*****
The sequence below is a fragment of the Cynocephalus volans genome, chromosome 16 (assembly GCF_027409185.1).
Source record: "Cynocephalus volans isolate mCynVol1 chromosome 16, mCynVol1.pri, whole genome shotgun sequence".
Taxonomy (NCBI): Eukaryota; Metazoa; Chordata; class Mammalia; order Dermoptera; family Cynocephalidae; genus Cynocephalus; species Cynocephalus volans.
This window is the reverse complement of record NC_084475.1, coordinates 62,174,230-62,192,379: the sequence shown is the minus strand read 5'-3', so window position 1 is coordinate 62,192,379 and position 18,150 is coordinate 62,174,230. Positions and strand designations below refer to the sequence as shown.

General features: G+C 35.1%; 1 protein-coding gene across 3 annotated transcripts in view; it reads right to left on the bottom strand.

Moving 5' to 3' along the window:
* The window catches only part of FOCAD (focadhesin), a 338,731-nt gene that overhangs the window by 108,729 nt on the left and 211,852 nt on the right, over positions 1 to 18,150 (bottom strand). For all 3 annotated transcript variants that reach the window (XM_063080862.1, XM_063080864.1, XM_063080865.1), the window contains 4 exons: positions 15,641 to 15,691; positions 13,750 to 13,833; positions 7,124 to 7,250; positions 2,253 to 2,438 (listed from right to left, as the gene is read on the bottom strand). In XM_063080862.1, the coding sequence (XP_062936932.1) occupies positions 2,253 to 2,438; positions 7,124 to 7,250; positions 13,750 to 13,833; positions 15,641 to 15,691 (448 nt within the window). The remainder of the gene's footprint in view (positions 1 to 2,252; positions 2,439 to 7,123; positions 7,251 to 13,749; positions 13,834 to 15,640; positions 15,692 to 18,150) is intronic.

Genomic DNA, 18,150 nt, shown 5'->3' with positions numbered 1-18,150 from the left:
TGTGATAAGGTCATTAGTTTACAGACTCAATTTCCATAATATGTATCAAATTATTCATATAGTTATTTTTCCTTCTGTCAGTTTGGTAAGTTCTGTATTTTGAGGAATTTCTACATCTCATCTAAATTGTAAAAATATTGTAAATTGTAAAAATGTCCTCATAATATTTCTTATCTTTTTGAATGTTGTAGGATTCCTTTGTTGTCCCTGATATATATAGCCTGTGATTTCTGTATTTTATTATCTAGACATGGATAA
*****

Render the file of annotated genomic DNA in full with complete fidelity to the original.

The sequence below is a fragment of the Cynocephalus volans genome, chromosome 16 (assembly GCF_027409185.1).
Source record: "Cynocephalus volans isolate mCynVol1 chromosome 16, mCynVol1.pri, whole genome shotgun sequence".
Taxonomy (NCBI): Eukaryota; Metazoa; Chordata; class Mammalia; order Dermoptera; family Cynocephalidae; genus Cynocephalus; species Cynocephalus volans.
This window is the reverse complement of record NC_084475.1, coordinates 62,174,230-62,192,379: the sequence shown is the minus strand read 5'-3', so window position 1 is coordinate 62,192,379 and position 18,150 is coordinate 62,174,230. Positions and strand designations below refer to the sequence as shown.

General features: G+C 35.1%; 1 protein-coding gene across 3 annotated transcripts in view; it reads right to left on the bottom strand.

Moving 5' to 3' along the window:
* The window catches only part of FOCAD (focadhesin), a 338,731-nt gene that overhangs the window by 108,729 nt on the left and 211,852 nt on the right, over positions 1 to 18,150 (bottom strand). For all 3 annotated transcript variants that reach the window (XM_063080862.1, XM_063080864.1, XM_063080865.1), the window contains 4 exons: positions 15,641 to 15,691; positions 13,750 to 13,833; positions 7,124 to 7,250; positions 2,253 to 2,438 (listed from right to left, as the gene is read on the bottom strand). In XM_063080862.1, the coding sequence (XP_062936932.1) occupies positions 2,253 to 2,438; positions 7,124 to 7,250; positions 13,750 to 13,833; positions 15,641 to 15,691 (448 nt within the window). The remainder of the gene's footprint in view (positions 1 to 2,252; positions 2,439 to 7,123; positions 7,251 to 13,749; positions 13,834 to 15,640; positions 15,692 to 18,150) is intronic.

Genomic DNA, 18,150 nt, shown 5'->3' with positions numbered 1-18,150 from the left:
TGTGATAAGGTCATTAGTTTACAGACTCAATTTCCATAATATGTATCAAATTATTCATATAGTTATTTTTCCTTCTGTCAGTTTGGTAAGTTCTGTATTTTGAGGAATTTCTACATCTCATCTAAATTGTAAAAATATTGTAAATTGTAAAAATGTCCTCATAATATTTCTTATCTTTTTGAATGTTGTAGGATTCCTTTGTTGTCCCTGATATATATAGCCTGTGATTTCTGTATTTTATTATCTAGACATGGATAA